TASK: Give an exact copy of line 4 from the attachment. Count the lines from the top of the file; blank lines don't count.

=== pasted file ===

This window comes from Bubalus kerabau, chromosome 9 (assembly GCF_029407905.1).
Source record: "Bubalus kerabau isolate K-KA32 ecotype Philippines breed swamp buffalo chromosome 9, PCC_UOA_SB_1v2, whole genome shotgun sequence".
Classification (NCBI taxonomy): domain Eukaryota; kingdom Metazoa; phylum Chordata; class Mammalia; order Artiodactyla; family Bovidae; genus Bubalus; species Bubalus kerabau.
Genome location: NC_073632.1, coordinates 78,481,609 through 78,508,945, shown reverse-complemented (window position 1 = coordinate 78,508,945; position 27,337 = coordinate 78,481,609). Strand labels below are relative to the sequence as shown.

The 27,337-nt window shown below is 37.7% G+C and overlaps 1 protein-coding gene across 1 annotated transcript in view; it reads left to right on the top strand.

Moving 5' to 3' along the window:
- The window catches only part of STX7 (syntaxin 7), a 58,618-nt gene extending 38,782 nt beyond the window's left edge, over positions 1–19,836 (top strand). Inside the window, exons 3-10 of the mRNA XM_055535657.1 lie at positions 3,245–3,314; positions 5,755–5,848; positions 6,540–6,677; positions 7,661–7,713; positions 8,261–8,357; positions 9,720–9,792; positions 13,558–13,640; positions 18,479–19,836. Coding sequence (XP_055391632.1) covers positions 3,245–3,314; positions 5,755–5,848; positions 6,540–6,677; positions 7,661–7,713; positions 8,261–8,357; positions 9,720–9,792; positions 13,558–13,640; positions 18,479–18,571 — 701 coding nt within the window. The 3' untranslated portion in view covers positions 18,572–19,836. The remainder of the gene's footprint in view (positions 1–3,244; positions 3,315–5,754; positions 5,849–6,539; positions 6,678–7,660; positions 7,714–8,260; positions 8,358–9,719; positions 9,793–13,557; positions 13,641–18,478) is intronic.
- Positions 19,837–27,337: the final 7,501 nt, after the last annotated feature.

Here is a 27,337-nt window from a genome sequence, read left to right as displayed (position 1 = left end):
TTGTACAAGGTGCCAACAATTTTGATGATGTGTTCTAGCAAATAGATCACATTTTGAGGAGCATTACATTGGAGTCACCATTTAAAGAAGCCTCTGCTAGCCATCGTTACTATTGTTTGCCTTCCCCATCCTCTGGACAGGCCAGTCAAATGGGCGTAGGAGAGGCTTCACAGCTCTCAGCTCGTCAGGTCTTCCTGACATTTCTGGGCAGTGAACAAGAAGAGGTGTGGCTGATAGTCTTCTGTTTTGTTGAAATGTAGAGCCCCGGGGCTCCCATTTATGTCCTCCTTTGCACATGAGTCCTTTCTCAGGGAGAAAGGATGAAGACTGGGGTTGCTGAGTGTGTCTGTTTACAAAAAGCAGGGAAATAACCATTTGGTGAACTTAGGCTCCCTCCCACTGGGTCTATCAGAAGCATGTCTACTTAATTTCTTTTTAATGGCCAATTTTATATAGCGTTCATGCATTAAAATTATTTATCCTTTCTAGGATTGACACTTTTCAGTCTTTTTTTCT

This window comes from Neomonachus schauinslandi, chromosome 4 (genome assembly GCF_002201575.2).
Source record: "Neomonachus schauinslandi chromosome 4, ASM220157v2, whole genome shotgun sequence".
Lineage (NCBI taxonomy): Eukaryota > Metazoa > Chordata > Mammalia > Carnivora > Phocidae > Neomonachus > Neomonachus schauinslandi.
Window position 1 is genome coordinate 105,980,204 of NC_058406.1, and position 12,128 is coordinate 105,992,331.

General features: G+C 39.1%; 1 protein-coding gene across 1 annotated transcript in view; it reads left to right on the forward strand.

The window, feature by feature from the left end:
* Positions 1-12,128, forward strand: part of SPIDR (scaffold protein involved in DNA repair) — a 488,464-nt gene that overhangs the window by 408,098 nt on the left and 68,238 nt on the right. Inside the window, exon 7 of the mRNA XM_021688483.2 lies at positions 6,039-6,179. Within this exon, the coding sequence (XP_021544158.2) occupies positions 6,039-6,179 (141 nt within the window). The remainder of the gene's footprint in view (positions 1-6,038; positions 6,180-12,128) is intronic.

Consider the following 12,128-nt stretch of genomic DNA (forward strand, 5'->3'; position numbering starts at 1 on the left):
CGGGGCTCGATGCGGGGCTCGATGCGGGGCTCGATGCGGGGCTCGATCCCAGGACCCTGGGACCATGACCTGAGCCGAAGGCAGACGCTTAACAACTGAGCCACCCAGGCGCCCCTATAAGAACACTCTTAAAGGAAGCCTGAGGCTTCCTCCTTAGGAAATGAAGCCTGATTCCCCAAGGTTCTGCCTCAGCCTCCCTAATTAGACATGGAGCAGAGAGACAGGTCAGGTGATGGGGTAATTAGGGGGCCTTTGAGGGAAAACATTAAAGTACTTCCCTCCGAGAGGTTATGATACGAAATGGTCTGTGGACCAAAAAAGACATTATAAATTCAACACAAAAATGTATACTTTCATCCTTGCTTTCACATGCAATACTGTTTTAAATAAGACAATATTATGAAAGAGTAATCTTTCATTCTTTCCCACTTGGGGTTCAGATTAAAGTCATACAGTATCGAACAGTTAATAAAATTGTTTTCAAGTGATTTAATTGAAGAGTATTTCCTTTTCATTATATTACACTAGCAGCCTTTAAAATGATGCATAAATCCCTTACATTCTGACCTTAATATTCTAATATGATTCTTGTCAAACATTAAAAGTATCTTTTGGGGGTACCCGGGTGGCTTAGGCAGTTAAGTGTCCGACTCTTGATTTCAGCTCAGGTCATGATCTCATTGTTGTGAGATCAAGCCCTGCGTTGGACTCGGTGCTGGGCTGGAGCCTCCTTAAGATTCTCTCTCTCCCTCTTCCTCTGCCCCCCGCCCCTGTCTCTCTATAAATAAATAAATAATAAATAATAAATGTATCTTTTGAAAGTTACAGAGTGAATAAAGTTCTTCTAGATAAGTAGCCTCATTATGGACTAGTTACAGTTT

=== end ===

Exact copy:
Genome location: NC_073632.1, coordinates 78,481,609 through 78,508,945, shown reverse-complemented (window position 1 = coordinate 78,508,945; position 27,337 = coordinate 78,481,609). Strand labels below are relative to the sequence as shown.